In December, I learned that I had been awarded the fellowship. By then, my collection of Femme Farmers and Madames Bovine, as I’d come to call them, was numbering in the high dozens and growing daily. I had joined an online forum for farmers in the West, and by following conversations and seeing posts from women, I would contact them directly, explain my interest in their work and ask if they would meet with me. Every woman I contacted knew others, and those women knew others and so forth.
Moreover, I was finding that everyone — friends, colleagues, acquaintances — I mentioned my rapidly expanding project to expressed the same reaction: Who are these women?
The women behind the numbers
Come early 2015, I was about to find out.
The first six months of the year, my solo travels would lead me along thousands of miles, through deserts and sagebrush badlands, acres of every crop imaginable, over and through the Rockies and Sangre de Christo Mountains….and there was, too, a white-knuckle, death-defying drive along Wyoming’s Absaroka Range during a snow storm and through dense fog patches that still, months later, gives me pause.
I traversed the flat dusty New Mexico and Arizona border regions, and braced myself through blinding thunder and lightning storms that shook and ripped open Wyoming’s seamless heavens. I side-stepped a half dozen rattlesnakes during my stays in Colorado, and grew accustomed to truck-stop cuisine and ratty dead-end motels.
On these long, silent drives, I thought about the women I was meeting, and their remote, pastoral worlds. My travels were conducted by jeep, Kubota and Polaris tractors, commuter plane, island ferry, and included — importantly— long walks with women in the fields and across their ranches as they talked to me about their lives and work.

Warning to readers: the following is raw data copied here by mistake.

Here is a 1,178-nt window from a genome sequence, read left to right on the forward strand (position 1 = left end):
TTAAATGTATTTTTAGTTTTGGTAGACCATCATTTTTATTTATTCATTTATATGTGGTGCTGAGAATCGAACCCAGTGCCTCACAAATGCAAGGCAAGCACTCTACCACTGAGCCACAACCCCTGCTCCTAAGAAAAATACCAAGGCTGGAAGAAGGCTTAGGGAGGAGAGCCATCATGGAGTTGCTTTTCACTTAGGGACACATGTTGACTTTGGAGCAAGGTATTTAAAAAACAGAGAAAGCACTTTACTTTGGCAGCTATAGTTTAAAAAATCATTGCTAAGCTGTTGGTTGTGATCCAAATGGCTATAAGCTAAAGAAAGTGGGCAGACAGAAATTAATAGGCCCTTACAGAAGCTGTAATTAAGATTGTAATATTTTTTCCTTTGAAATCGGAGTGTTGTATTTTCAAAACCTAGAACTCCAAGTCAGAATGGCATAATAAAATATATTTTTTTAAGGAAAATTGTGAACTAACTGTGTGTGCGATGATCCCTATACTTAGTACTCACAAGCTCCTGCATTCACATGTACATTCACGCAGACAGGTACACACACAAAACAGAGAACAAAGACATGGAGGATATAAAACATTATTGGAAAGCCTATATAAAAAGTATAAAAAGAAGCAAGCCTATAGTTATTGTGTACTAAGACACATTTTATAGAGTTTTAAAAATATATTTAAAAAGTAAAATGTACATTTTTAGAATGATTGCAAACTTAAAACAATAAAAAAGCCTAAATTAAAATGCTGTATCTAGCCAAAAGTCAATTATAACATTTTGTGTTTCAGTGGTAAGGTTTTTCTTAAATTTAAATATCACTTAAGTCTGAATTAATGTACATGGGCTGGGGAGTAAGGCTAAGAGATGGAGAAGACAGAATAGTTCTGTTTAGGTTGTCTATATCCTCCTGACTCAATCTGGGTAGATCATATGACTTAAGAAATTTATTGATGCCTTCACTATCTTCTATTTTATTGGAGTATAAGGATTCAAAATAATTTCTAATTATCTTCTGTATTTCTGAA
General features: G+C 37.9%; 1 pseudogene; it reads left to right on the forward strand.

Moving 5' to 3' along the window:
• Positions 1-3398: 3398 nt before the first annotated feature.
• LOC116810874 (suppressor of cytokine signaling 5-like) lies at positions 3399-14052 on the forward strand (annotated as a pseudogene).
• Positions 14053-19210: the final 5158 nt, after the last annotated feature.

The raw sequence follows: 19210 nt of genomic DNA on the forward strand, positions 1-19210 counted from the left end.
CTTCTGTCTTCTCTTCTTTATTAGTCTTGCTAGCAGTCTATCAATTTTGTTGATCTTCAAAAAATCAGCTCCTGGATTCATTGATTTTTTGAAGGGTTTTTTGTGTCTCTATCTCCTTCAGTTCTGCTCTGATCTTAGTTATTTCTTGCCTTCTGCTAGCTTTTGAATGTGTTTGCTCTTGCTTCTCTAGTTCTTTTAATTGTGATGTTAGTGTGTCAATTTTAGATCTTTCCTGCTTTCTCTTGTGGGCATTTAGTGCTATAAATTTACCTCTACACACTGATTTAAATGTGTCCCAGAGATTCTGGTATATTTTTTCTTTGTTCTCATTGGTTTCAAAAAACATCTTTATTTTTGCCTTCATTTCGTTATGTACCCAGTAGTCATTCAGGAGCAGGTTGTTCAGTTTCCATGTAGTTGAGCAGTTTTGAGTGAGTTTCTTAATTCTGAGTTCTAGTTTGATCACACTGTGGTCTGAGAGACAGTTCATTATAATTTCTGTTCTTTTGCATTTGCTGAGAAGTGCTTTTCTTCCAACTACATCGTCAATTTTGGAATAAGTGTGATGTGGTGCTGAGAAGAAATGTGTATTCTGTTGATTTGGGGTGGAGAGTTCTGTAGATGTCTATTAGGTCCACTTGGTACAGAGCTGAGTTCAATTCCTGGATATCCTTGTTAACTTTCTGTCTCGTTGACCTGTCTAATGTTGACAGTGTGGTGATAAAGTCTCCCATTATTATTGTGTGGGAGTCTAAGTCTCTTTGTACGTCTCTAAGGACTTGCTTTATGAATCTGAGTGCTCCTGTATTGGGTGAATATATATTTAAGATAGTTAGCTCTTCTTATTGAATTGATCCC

I trailed women sheep ranchers on the verdant islands of Washington’s Puget Sound and Olympic peninsula, and in eastern Oregon and Colorado’s San Luis Valley. I weaved through the vineyards with so-called Vit-Chicks (women viticulturalists) tending the world-renowned Napa and Sonoma wine-growing fields, and I shadowed lavender and peppermint farmers in central California. I spent time in northern California’s Surprise Valley, where a retired geology professor has reinvented herself as the region’s most legendary goat farmer, her cheese revered for its rich, smoky texture.
I met taciturn, take-no-prisoner cattlewomen in Montana, Colorado, and California’s Central Valley, with gnarled hands and leathery faces, who limp following years of being thrown from mustangs and from week-long cattle drives, and whom I safely predict will die on their horses, absent regret, wed to the land.
Rosemary Graff operates Laughing Buck farm near Fort Collins, Colorado. (Photo: elizabethzach.com)
I spent a very memorable few days at the Abbey of St. Walburga, on the Colorado-Wyoming border, where the Benedictine nuns there hold tight to a centuries-old calendar of silent prayer and service, but who also have made a name for themselves in raising cattle, chickens and water buffalo so as to support their monastic lives.
By mid-2015, I had spent a total of two months on the road, shuttled through eight states and had met with nearly 50 women. Meanwhile, I observed what researchers today cite as possible reasons for why women have entered the field, so to speak, in such great numbers over the past three decades. Certainly, the appeal of the farm-to-fork movement has attracted many. Women, too, have inherited farms and ranches, or else have downsized to smaller parcels, making the work more affordable and manageable. Farming, too, has become so mechanized, making it easier for a woman to farm and ranch on her own.